Wednesday, April 8, 2015

chessboard manhattan move

Given a $2015 \times 2015$ chessboard, a pawn is placed at the bottom left corner. At each turn, the pawn may move one, two, or three squares to the right or to the top, and the goal is to reach the top right corner. The rules are: If the previous move was to the top, then the next move must be to the right. If the previous move was to the right, then the next move must be to the top. The pawn may not move to the left or to the bottom at any point. The difference of length between each two adjacent moves must be exactly 1. How many legal paths are there for the pawn to reach the top right corner?

Pawns on infinite chessboard

Let $k$ be a fixed integer. The cells in a $1 \times \infty$ chessboard is colored in the following fashion: ..., red, blue, green, red, blue, green, ... (and so on) There are a number of pawns on the board. At each turn, we are allowed to choose two pawns $A,B$ and make $A$ "jump over" $B$ so that the new distance is $k$ times the old distance. Formally, we may choose $A$ and $B$ with distance $d$ and move $A$ so that the new distance is $kd$ and $A$ is on a different side of $B$. Multiple pawns may occupy a single cell. Determine all values of $k$ such that, regardless of initial configurations, it's always possible to move the pawns to all occupy the same color.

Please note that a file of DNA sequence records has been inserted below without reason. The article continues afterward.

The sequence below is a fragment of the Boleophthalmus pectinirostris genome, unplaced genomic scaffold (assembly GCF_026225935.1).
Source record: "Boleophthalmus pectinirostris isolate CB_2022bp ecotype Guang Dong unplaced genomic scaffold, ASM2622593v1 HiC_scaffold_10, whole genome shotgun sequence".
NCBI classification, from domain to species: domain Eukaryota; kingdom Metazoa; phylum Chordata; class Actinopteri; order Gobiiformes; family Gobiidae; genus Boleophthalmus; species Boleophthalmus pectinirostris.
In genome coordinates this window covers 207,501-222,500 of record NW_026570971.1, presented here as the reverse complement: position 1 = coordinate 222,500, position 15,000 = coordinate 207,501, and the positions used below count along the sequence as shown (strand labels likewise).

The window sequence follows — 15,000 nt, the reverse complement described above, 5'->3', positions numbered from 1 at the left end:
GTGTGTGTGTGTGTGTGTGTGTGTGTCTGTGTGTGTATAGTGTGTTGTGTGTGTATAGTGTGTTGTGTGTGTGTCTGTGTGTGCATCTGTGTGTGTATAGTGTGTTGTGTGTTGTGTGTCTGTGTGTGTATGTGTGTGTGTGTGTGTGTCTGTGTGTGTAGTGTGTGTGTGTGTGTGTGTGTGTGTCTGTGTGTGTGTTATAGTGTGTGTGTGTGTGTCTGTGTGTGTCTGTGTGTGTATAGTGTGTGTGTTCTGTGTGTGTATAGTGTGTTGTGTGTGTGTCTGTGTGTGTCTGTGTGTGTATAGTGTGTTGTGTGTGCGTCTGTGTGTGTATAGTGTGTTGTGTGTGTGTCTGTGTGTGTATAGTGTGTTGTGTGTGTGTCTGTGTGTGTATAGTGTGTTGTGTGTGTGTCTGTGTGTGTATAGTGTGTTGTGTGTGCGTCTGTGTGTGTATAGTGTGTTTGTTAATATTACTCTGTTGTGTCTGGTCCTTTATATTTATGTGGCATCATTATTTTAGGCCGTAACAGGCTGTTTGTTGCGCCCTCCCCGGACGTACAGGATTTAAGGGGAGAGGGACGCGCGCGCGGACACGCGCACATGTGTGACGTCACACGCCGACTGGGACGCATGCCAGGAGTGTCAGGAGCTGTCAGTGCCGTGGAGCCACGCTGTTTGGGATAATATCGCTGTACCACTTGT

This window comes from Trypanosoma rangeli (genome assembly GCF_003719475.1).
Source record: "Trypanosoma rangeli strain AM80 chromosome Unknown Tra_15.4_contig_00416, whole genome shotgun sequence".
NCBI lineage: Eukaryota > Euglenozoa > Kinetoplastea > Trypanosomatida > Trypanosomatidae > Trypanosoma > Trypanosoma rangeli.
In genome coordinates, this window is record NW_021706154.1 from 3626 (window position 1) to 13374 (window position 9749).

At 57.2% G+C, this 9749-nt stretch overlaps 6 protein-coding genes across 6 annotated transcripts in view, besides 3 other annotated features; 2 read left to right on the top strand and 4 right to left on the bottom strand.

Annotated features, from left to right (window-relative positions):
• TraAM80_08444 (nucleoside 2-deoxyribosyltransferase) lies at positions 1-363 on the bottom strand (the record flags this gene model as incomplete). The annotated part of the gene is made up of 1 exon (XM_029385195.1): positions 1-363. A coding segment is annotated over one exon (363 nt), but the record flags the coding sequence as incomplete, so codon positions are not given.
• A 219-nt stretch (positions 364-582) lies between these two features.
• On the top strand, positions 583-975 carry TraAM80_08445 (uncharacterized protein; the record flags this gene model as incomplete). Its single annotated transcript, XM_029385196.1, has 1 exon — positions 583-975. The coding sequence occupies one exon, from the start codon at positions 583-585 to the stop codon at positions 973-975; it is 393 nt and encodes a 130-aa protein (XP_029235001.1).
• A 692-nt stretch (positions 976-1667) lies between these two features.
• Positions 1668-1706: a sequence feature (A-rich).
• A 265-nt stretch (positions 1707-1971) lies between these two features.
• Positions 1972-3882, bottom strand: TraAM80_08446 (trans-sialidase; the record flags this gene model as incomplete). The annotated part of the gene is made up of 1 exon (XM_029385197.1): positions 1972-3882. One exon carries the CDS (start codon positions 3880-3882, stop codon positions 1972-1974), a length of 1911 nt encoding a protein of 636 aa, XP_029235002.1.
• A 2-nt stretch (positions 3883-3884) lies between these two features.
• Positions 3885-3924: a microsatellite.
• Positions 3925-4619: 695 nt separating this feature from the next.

Circles on a sphere

Given a sphere of radius $R$, we draw 2015 circles with radius $R$ on it, such that there are no three circles that all meet in one point. It's easy to see that there will be $2^{2015}$ regions created on the sphere surface. Prove that we can color each region with black or white so that no two adjacent regions are colored the same and the total area painted black is the same as the total area painted white.